Revisiting The 6,000-Year-Old Submerged North Doggerland Culture Of Tu-lay

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Top Image: Loch of Stenness (edwin/Adobe Stock)

Revisiting The 6,000-Year-Old Submerged North Doggerland Culture Of Tu-lay

A recent find off the northernmost coast of the British Isles, provides evidence that the extreme flooding that occurred in ancient times on a worldwide scale, also affected this region. Extraordinary archaeological discoveries have revealed how the consequences of prehistoric climate change all but wiped out a sophisticated culture years in advance of its time. An ancient stone circle, earthworks, an artificial mound, and fallen monoliths, all located on the seabed of the North Sea, offer dramatic evidence for the dreadful carnage that occurred the last time the Earth heated up.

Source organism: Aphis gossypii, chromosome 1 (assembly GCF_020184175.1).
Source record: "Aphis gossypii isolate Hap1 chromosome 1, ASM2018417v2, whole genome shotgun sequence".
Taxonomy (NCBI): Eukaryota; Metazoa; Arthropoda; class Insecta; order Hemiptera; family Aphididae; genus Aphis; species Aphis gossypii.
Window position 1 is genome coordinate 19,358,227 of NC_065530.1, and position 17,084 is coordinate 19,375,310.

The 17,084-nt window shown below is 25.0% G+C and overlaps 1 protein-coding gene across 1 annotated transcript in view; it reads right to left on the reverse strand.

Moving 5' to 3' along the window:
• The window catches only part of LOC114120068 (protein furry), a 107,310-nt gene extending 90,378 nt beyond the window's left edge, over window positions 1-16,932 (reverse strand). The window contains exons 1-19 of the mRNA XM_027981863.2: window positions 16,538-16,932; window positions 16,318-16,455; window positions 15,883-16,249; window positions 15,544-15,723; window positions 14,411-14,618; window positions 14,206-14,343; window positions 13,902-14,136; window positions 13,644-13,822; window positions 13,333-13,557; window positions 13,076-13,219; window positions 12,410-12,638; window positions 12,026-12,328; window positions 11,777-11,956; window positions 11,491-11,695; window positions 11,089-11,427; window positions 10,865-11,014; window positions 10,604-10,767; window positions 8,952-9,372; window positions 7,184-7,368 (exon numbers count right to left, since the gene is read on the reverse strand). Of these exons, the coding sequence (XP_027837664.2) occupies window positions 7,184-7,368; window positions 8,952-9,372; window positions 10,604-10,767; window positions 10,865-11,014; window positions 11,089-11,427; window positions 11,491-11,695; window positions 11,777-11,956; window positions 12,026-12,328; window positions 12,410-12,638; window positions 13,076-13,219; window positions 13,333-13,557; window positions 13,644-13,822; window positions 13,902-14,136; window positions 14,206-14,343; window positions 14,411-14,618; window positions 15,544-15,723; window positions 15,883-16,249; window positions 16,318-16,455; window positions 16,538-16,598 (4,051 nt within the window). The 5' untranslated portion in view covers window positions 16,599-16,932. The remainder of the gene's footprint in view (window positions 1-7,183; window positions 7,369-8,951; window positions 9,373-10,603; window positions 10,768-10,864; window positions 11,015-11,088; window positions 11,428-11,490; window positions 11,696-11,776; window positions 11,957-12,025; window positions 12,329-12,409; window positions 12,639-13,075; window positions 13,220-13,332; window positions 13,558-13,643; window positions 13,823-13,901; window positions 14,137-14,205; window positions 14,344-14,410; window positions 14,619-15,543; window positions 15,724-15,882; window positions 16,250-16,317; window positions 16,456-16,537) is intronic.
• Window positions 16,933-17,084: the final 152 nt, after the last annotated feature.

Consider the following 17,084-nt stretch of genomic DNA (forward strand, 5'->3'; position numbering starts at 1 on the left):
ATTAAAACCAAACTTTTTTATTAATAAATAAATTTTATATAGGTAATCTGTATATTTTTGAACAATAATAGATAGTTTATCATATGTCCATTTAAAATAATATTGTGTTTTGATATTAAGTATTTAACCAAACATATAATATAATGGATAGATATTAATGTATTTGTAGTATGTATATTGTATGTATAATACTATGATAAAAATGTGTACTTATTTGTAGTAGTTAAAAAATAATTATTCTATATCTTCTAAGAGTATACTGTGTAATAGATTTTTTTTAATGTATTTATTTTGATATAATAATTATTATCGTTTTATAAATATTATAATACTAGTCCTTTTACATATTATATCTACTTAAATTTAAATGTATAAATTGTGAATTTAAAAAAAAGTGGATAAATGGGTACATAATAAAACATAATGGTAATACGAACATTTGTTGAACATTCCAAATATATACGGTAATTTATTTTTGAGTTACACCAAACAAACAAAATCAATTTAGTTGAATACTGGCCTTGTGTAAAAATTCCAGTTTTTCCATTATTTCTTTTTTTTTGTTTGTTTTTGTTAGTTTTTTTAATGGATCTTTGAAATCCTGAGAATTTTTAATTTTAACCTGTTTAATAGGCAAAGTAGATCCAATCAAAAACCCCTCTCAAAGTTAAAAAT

Stonehenge Wiltshire. ( Archivist /Adobe Stock)

Around 3000 BC, the inhabitants of Great Britain and Ireland transformed rapidly into the so-called Megalithic culture, who became the builders of Stonehenge and hundreds of other stone circles unique to the British Isles. (The word ‘Britain’ refers to both the individual countries of England and Wales; ‘Great Britain’ is England, Wales, and Scotland; the ‘United Kingdom’ is Great Britain and Northern Ireland; and the ‘British Isles’ is Great Britain and all Ireland.) Across these islands monumental complexes were erected, consisting of huge stone circles surrounded by ringed ditches and embankments - called ‘henges’, from which Stonehenge gets its name - accompanied by massive artificial mounds, stone avenues, and freestanding monoliths. Such complexes were scattered throughout the countryside with smaller stone circles in between, often linked by alignments of solitary monoliths covering many miles. Yet from this era there are no written records, as writing did not come to the British Isles until the Roman invasion in the first century AD. As with so much concerning the Megalithic culture, its origins are shrouded in mystery.


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